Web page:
- Pull your elbows down pinching the elbows and shoulder blades back and together.
Repeat this movement for smooth slow repetitions.
Forearm Wall Slides
The forearm wall slide is a great way to get hard to use muscles like the lower trapezius and serratus anterior stronger and more active. This a great exercise to add in as active recovery between other exercises or warm ups.
Set up by facing a wall and pressing a foam roller against the wall with the wrists so the elbows are straight in front of the shoulders.
- Lean into the roller with your weight and round your shoulders and back forward.
- Slide the arms up along the roller, maintaining tension through the armpit and bottom of the arm toward the elbow
- Pull the elbows back down along the roller keeping everything pressed forward.
Repeat for repetitions, remember to breathe, and avoid letting your upper back shrug the shoulders up.
Foam Roller Push Up
When placing your hands flat on the floor causes wrist pain a foam roller makes for a great tool to keep the wrists more neutral and comfortable. It also adds a bit of a stability challenge as you have to control the roll-iness.
Set up as you would for a normal pushup but use the holes at the ends of the roller to grip.
- Grip the roller tight and brace the core and legs so there is no arch of the low back.
- Slowly lower the chest toward the roller so the back of the arm is parallel to the floor.
- Maintain tension in the legs and torso and press back up into the top of the pushup position.
These exercises meant to be pain free but personally I always find rollout abdominal exercises to hurt a bit. Ha. Rollouts are an awesome way to strengthen all the muscles along the front of your core. If you don’t have an ab wheel a foam roller works well as a replacement tool.
Start by getting into a plank position with your knees down on the ground and your wrists up on top of the foam roller.
- Brace the core tight and lift the elbows off the floor supporting yourself on the wrists and foam roller.
- Slide the arms up letting the foam roller move down along the forearm towards the elbows.
- Pull the elbows back under the body so the roller moves back out to the wrists again.
Repeat for repetitions without losing tension in the abdominals and letting the back arch.
Squatting is an important movement for everyone. Wall squats with the foam roller provides a great option for high repetitions, warm ups, or if you need some extra support or help getting through bigger ranges motion in the squat. They also provide a lovely back massage :-)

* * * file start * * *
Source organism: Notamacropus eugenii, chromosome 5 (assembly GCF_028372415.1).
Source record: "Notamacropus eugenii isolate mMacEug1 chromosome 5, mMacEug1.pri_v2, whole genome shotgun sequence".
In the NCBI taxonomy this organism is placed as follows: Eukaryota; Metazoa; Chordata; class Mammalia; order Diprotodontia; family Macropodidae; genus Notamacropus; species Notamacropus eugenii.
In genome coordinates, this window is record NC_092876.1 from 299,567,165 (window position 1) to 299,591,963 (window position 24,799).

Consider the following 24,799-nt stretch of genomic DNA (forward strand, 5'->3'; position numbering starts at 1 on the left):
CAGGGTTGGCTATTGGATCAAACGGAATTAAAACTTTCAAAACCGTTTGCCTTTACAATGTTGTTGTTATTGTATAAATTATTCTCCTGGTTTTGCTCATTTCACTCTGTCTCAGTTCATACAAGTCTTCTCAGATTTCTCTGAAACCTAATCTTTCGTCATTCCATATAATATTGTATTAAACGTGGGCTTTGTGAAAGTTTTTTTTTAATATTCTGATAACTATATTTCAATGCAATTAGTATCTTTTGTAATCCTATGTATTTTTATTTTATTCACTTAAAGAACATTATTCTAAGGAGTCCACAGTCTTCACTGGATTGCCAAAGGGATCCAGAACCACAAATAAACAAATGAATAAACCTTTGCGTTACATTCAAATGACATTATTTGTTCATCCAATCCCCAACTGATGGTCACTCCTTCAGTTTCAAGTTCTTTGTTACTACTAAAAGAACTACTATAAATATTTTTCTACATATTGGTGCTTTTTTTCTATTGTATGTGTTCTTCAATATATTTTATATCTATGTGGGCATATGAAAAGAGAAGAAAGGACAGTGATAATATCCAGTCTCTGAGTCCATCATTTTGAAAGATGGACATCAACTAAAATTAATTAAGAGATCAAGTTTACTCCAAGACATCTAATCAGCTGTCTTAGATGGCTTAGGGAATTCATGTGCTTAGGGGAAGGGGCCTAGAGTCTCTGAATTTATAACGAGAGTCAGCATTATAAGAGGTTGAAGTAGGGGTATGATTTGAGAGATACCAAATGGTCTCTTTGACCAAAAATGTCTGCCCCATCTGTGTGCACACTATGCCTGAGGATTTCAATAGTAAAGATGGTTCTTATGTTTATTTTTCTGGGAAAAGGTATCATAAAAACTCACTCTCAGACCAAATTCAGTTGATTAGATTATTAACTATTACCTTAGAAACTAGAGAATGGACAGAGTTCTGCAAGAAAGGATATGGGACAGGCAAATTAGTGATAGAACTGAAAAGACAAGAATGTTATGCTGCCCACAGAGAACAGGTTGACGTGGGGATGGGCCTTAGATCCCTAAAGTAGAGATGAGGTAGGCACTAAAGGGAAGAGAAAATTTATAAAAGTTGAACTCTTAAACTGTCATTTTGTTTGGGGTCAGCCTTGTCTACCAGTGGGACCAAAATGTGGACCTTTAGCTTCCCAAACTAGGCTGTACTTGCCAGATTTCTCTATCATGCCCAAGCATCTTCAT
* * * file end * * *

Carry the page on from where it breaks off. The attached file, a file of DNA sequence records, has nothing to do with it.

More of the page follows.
Set up by placing the foam roller horizontally against a wall and leaning back onto it behind the middle of the back.
- Keep the knees shoulder width apart and lower your hips so that the roller moves up your backside between you and the wall.
- Get as low as you can pain free and press your way back up leaning against the roller.
Repeat this movement for reps and enjoy the gentle back massaging effect that accompanies your squats.
Glute Bridges with Adduction
Strengthen your glutes and hamstrings by activating them before your workouts with this move. Once again you’ll be squeezing the foam roller your inner thighs. This will help you keep your pelvis neutral while doing this glute exercise.
Set up by lying down face up with the feet flat and knees up. Place your hands a little out to the sides of the hips with the palms up.
- Place the roller between the thighs and squeeze.
- Tuck the pelvis under so that it tilts back without the hips lifting.
- Squeeze the glutes and press the feet into the floor to lift the hips up. Hold the top position and exhale before returning to the floor and repeating.
Start Loving Your Foam Roller Without the Pain
Next time someone suggests using a foam roller more often you can avoid smashing yourself to tears. These 10 exercises offer a big variety of benefits and make a strong addition to all sorts of workouts. Do you have exercises you like to use a foam roller for that don’t involve painful smashing of tight muscles? If so feel free to share or link them in the comments below!
Get More From Strong Made Simple
Plus we'll send you a copy of Brian's Push Ups & Tacos, Your guide to fun & fitness in San Diego. And just about anywhere else!